Every year about Thanksgiving time, the parent conference occurs. I’ve been scheduling and hosting them for 14 years. These can be fluid and helpful to both parent and teacher but without this tip, they can be useless. You can offer positive parenting tips You may think you know the student very well because you have seen them every day in class since August.
Face the reality however that the parent knows them much better than you. In most cases, they were there with the child at birth. If you have kids of your own, you know the significance of the parent/child relationship. Even if you don’t have kids you can recall your relationship with your own parents. Should a teacher assume to know as much about one of their 25-35 students? I say no. It can be tempting to want to give educational tips for parents but remember a balance.
In my school, there is usually only one mandated conference and then peppered parent/teacher meetings as needed. I have always thought there should be at least three mandated conferences throughout the year and I always try to meet with parents regularly throughout the year. Unfortunately, the business of our culture doesn’t always make that possible.
Anything you can get from the parents about the student is valuable. Unfortunately, sometimes parents get silent in conferences, here are a few ways to encourage parents to talk about their child. Once they start talking, be sure and take note and/or just listen. Note: Most the time, parents will be hesitant at first to share. They will be skeptical so explain hos information about a child can greatly help you as you teach them in the year.
- Give the parent a short questionnaire. Just like the doctor’s office, put in some harmless questions about things you want to know to better serve their child. You should send this home before the conference and ask them to bring it. That way it doesn’t take up valuable conference time.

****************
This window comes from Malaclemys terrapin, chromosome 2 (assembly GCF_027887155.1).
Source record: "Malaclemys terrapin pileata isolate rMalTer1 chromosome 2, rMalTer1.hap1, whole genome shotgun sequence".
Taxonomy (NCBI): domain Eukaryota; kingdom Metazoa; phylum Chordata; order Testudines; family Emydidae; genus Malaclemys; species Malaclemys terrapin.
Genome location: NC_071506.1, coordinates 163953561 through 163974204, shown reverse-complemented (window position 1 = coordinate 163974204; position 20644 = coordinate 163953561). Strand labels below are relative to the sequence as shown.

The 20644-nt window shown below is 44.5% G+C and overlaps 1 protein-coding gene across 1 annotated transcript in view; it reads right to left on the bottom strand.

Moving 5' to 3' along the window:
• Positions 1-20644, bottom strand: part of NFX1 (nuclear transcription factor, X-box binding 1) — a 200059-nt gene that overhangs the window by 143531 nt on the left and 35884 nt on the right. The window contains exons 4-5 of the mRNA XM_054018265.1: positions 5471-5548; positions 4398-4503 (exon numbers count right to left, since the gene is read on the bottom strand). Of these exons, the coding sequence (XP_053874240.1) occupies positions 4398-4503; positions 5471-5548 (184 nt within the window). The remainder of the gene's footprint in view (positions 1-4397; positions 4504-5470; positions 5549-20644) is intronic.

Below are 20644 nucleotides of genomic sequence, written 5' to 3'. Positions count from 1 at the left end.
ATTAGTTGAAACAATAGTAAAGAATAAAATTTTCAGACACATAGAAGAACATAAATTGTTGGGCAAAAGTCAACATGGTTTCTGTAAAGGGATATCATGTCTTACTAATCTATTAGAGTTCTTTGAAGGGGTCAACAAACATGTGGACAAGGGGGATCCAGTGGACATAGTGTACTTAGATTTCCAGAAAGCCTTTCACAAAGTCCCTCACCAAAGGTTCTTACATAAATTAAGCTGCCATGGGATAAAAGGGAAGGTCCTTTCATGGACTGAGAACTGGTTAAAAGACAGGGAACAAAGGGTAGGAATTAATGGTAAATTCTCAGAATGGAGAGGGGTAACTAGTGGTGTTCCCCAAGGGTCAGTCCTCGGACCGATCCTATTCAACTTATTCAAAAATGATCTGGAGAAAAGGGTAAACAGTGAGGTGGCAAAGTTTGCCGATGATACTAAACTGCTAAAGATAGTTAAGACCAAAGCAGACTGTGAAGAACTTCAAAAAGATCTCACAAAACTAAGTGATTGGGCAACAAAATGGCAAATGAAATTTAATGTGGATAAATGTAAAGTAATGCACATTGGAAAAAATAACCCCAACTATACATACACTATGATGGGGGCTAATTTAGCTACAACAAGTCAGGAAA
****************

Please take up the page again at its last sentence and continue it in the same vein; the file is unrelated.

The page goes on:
- LISTEN. Many parents respect the teacher as a part of their lives. Some don’t and others are reserving judgement. Use this time to show them respect. Encourage them to talk about their child. Don’t bring up anything. Ask them to share everything they think of about their child. I personally am a very bad listener but I plan to “shut up” and hear the parent before my part of the conference begins. How long to listen? As much as possible.
- Thank them profusely for sharing. Even if they only share the minimum, this will convey mutual respect and vulnerability. Don’t be afraid of silence, give them time to answer.
Of course parent conferences should include many things including your feedback on a child’s progress toward goals. You should also give teaching tips for parents if they seem to be open to it. Give feedback but remember the child is comparatively new to you so be more of a listener. In the long term, your ability to teach the child will greatly increase when you listen to parents about their child. Here’s a sample questionnaire you can use or modify to suit your needs (docx) format: Conference Questionnaire
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